Positive Temperature Coefficient of Resistivity Effect in Highly Donor-Doped Barium Titanate: A Review

Department of Chemical and Materials Engineering,

Barium Titanate (BaTiO3) is one of the most important ferroelectric materials studied. This is a material with many remarkable properties, such as a positive temperature coefficient of Resistivity (PTCR) effect. Because of this property many countries have been interested in it for a number of years. BaTiO3 displays piezoelectric properties as well a large set of operating conditions. This material is partially responsible for many important products today. Many computer parts and chemical sensors rely heavily on the technology that uses BaTiO3. The surface of the ceramic has an affinity for oxygen. This affinity allows the ceramic to be used as a sensor for compounds such as CO. New donor doping methods are allowing BaTiO3 to be used at lower temperatures and to sense much lower concentrations with higher accuracy. Though this material has helped make great advances, there is still much that can be learned about it and much more opportunity for advancement.

The knowledge base for BaTiO3 began accumulating in the \'40s. The impetus for this research was World War II. The war effort needed piezoelectric transducers, thermistors, and actuators. Recently there have been some developments that are allowing more precise engineering of specific properties. There is a newly discovered behavior of barium titanate that is called Positive Temperature Coefficient of Resistivity (PTCR). The effect is that there is a predictable positive relationship between temperature and resistivity. The key to using this effect is to be able to control and predict the way that it works.

When doping BaTiO3 the cell must stay electronically neutral. When using lanthanum the valance is different than barium. To keep the end structure electrically neutral there must be another difference to regain neutrality. Lanthanum has a valance of +3, whereas barium is +2. The structure remains neutrality is by creating Ti vacancies.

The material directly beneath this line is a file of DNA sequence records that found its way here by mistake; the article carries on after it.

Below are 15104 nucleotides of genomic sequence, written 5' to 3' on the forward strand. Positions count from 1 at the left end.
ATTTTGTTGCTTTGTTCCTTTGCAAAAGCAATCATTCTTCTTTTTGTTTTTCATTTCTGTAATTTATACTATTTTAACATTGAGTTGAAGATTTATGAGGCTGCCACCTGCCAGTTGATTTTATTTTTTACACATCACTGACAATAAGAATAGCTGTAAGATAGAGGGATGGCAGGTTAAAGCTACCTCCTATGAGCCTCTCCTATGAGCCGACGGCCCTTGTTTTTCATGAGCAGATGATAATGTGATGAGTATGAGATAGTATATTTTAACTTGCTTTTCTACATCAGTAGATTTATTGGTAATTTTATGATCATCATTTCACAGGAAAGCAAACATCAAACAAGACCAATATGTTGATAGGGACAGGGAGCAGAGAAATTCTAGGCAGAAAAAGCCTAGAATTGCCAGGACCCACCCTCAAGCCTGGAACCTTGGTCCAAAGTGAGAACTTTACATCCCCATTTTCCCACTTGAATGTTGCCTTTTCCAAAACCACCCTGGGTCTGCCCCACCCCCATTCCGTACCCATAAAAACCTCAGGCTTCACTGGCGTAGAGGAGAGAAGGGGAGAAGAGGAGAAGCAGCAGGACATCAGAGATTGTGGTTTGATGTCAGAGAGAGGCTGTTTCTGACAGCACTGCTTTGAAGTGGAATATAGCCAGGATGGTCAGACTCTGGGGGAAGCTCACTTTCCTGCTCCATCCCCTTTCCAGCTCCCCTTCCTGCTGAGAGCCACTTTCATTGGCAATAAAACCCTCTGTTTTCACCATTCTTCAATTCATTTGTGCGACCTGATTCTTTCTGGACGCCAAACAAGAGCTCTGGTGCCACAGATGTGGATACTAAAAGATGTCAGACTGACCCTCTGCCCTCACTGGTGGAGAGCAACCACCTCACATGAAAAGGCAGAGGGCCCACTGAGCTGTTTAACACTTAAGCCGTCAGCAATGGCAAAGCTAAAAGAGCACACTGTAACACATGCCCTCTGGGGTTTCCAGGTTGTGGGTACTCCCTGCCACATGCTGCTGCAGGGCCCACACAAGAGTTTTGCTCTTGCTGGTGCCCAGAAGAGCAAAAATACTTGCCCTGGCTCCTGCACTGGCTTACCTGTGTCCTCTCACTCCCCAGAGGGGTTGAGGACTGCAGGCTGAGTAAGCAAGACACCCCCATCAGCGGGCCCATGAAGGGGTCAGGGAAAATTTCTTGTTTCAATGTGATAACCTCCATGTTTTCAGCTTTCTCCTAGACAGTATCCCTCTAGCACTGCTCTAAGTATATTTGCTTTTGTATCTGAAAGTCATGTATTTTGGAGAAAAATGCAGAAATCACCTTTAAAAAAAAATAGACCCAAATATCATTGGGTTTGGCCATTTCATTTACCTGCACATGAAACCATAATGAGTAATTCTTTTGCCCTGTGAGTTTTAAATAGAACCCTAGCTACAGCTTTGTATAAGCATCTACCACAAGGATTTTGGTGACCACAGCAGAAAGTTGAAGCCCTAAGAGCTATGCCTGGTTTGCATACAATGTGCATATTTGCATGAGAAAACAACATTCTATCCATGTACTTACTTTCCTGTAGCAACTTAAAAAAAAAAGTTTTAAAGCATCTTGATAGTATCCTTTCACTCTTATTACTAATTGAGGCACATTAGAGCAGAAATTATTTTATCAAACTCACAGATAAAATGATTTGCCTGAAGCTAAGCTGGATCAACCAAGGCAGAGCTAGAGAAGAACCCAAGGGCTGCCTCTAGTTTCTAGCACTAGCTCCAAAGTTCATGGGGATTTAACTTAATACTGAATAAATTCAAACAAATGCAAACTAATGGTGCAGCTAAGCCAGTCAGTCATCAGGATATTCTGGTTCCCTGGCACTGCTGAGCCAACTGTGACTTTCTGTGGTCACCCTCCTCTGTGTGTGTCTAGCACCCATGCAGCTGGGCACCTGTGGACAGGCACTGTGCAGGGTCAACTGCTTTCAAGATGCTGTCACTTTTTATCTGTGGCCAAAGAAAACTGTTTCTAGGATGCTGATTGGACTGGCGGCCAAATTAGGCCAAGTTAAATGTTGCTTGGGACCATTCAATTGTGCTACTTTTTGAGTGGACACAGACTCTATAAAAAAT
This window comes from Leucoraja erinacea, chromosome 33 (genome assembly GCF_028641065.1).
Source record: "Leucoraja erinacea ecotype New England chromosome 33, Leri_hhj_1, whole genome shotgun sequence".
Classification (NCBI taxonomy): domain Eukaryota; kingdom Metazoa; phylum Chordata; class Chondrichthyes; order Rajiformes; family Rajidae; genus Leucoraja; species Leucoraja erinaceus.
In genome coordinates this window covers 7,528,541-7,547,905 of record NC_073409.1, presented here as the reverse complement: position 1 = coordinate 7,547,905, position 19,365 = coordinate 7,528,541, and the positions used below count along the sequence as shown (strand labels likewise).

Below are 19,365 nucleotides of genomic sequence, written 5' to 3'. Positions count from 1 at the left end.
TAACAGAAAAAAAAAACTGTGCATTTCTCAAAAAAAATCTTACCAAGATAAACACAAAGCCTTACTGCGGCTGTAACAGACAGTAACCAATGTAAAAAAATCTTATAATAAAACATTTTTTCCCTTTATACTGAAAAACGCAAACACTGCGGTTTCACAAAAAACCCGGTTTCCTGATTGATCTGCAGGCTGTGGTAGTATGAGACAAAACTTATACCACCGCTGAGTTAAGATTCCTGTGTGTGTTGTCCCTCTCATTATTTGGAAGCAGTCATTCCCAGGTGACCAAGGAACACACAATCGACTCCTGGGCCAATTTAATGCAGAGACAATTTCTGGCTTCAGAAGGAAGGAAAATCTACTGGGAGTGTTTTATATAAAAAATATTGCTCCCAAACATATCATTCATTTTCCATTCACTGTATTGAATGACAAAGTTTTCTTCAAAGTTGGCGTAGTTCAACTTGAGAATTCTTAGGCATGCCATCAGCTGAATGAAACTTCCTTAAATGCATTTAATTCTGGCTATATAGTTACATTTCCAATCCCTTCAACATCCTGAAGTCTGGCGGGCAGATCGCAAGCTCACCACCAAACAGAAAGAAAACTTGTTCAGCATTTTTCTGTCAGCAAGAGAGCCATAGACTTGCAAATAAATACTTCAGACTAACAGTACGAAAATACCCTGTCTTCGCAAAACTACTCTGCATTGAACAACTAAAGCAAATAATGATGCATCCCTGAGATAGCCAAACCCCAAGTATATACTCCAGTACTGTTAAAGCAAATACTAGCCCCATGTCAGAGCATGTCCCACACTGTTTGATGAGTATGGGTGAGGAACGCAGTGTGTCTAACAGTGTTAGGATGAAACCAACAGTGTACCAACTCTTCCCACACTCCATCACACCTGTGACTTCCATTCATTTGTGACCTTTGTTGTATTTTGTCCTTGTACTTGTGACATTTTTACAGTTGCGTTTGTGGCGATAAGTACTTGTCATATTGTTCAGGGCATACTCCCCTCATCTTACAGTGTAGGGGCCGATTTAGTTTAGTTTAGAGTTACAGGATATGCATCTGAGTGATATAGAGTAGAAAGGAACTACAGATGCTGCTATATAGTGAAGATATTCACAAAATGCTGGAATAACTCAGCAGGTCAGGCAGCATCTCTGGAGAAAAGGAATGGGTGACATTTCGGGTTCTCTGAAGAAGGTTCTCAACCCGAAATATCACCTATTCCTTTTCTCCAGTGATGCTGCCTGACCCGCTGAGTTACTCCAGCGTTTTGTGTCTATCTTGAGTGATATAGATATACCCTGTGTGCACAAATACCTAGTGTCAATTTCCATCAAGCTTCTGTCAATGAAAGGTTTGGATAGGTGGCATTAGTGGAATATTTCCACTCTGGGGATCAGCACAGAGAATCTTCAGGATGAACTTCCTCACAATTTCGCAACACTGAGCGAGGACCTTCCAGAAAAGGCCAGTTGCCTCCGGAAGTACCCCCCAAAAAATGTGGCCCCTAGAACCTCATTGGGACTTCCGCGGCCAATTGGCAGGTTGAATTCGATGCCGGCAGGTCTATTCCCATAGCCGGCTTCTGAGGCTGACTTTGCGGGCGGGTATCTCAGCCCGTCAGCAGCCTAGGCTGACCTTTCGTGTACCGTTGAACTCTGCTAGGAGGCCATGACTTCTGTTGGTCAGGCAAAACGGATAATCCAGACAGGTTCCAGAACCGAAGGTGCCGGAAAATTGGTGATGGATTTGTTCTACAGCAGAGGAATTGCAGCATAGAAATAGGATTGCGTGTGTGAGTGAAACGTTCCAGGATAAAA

In the past different methods were used to attempt to control the PTCR effect. Previous research showed that ceramics could be modeled to a first approximation using a resistance capacitor equivalent circuit. Empirical data supported the conclusion that doping with La changes the electrical behavior of the ceramic. This electrical behavior is known to be alterable with temperature, but the extent to which the ceramic reacts also changes with La content. The Curie temperature, the temperature Tc which when above, the material behaves Para magnetically, whereas below Tc spontaneous magnetization sets in, is affected. The Curie temperature decreases linearly as La content increases. This gives insight to the mechanisms that are at work inside the grains, and at the grain surfaces, but there are extraneous variables that make this conclusion unclear. The samples are initially fired in an oxygen environment. This oxygen environment may be affecting the chemistry of the grains. Because of the concession being made as to the changing surface chemistry, the trend of increasing lanthanum related to Curie temperature decrease may be acceptable, but any modeling would be inaccurate.

In 1998 there was research done on lanthanum doping in a pure oxygen environment. The Morrison et al. group ran experiments doping BaTiO3 with La in an O2 environment, formed in a single firing operation. Then electrodes were made from gold paste and attached themselves to the sample. The desired result was to model the PTCR effect. This research was also interested in the change in the Curie temperature true to doping. They found that the Curie temperature decreases linearly with increasing lanthanum content.

There was research to determine the electronic model of the PTCR behavior. This study modeled the behavior as two parallel resistance-capacitor (RC) elements connected in series.

This study had a grasp of the neutrality that was necessary, and saw the need of the Ti vacancy, but gave no consideration to the possibility of a Ti rich phase.

This paper discusses many ideas that have later been proved inaccurate.

Another paper by

Focuses on the lower boundary of donor-doping levels. The study made some interesting measurements on the concentrations between 0.4-0.6-mol% La. They found that when the samples were reoxidized the resistance increased, but in the higher concentrations the PTCR effect remained.

By far the most interesting recent study is a 2001 article by Morrison et al., which reviews the mechanism responsible